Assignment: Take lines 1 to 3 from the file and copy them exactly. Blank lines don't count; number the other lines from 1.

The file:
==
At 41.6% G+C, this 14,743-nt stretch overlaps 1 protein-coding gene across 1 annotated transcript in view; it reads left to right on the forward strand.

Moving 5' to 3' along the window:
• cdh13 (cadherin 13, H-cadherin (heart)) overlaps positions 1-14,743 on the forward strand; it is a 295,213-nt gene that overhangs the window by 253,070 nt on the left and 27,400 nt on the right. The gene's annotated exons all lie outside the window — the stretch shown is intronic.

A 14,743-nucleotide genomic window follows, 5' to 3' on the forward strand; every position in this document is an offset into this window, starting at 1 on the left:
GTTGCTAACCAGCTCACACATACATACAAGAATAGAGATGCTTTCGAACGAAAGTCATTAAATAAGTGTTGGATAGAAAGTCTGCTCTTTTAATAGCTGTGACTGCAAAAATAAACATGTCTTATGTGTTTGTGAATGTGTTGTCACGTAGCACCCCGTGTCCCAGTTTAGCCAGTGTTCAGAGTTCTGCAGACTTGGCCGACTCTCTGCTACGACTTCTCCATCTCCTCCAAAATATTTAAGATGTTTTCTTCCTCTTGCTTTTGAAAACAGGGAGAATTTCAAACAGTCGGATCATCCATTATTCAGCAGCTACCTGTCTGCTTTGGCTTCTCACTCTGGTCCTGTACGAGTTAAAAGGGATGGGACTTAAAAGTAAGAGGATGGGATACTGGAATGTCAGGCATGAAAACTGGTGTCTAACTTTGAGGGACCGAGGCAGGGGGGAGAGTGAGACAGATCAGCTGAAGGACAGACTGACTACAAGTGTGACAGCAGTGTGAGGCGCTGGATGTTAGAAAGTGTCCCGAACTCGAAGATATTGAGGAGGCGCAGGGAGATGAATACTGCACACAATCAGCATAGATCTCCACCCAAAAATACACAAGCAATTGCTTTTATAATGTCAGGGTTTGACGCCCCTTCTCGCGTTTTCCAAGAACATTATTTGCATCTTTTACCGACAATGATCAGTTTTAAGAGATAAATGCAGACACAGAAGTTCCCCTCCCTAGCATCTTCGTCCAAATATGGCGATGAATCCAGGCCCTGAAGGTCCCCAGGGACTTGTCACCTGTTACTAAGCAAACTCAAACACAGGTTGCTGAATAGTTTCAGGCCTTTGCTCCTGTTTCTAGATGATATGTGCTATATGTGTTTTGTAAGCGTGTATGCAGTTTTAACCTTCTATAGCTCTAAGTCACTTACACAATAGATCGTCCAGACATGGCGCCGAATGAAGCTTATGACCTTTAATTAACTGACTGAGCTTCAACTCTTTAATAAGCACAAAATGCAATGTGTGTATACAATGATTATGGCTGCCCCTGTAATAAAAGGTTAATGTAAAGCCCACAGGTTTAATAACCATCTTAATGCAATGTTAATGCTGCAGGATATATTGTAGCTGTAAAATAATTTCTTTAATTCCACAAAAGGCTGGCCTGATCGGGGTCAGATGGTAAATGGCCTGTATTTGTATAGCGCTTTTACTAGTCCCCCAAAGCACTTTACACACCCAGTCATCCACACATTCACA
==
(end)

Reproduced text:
At 41.6% G+C, this 14,743-nt stretch overlaps 1 protein-coding gene across 1 annotated transcript in view; it reads left to right on the forward strand.

Moving 5' to 3' along the window:
• cdh13 (cadherin 13, H-cadherin (heart)) overlaps positions 1-14,743 on the forward strand; it is a 295,213-nt gene that overhangs the window by 253,070 nt on the left and 27,400 nt on the right. The gene's annotated exons all lie outside the window — the stretch shown is intronic.